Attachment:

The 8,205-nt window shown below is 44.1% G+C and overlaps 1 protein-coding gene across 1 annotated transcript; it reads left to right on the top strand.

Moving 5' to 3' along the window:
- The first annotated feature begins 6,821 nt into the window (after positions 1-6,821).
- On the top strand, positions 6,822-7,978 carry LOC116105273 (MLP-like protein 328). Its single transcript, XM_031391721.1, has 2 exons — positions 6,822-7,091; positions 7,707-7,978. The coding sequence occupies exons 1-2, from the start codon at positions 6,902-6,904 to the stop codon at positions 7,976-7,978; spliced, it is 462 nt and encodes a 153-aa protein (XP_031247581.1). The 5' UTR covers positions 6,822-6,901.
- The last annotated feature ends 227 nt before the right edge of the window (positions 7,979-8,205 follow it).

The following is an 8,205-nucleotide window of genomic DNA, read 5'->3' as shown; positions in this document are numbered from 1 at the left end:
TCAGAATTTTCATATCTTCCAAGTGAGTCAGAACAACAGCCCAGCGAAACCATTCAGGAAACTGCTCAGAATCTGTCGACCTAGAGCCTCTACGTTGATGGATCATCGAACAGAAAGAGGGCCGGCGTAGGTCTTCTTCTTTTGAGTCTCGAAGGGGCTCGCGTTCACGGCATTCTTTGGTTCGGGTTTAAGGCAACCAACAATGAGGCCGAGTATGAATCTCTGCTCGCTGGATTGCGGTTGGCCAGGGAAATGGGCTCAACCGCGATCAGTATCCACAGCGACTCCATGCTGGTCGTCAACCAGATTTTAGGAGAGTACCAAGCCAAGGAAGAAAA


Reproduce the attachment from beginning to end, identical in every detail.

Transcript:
The 8,205-nt window shown below is 44.1% G+C and overlaps 1 protein-coding gene across 1 annotated transcript; it reads left to right on the top strand.

Moving 5' to 3' along the window:
- The first annotated feature begins 6,821 nt into the window (after positions 1-6,821).
- On the top strand, positions 6,822-7,978 carry LOC116105273 (MLP-like protein 328). Its single transcript, XM_031391721.1, has 2 exons — positions 6,822-7,091; positions 7,707-7,978. The coding sequence occupies exons 1-2, from the start codon at positions 6,902-6,904 to the stop codon at positions 7,976-7,978; spliced, it is 462 nt and encodes a 153-aa protein (XP_031247581.1). The 5' UTR covers positions 6,822-6,901.
- The last annotated feature ends 227 nt before the right edge of the window (positions 7,979-8,205 follow it).

The following is an 8,205-nucleotide window of genomic DNA, read 5'->3' as shown; positions in this document are numbered from 1 at the left end:
TCAGAATTTTCATATCTTCCAAGTGAGTCAGAACAACAGCCCAGCGAAACCATTCAGGAAACTGCTCAGAATCTGTCGACCTAGAGCCTCTACGTTGATGGATCATCGAACAGAAAGAGGGCCGGCGTAGGTCTTCTTCTTTTGAGTCTCGAAGGGGCTCGCGTTCACGGCATTCTTTGGTTCGGGTTTAAGGCAACCAACAATGAGGCCGAGTATGAATCTCTGCTCGCTGGATTGCGGTTGGCCAGGGAAATGGGCTCAACCGCGATCAGTATCCACAGCGACTCCATGCTGGTCGTCAACCAGATTTTAGGAGAGTACCAAGCCAAGGAAGAAAA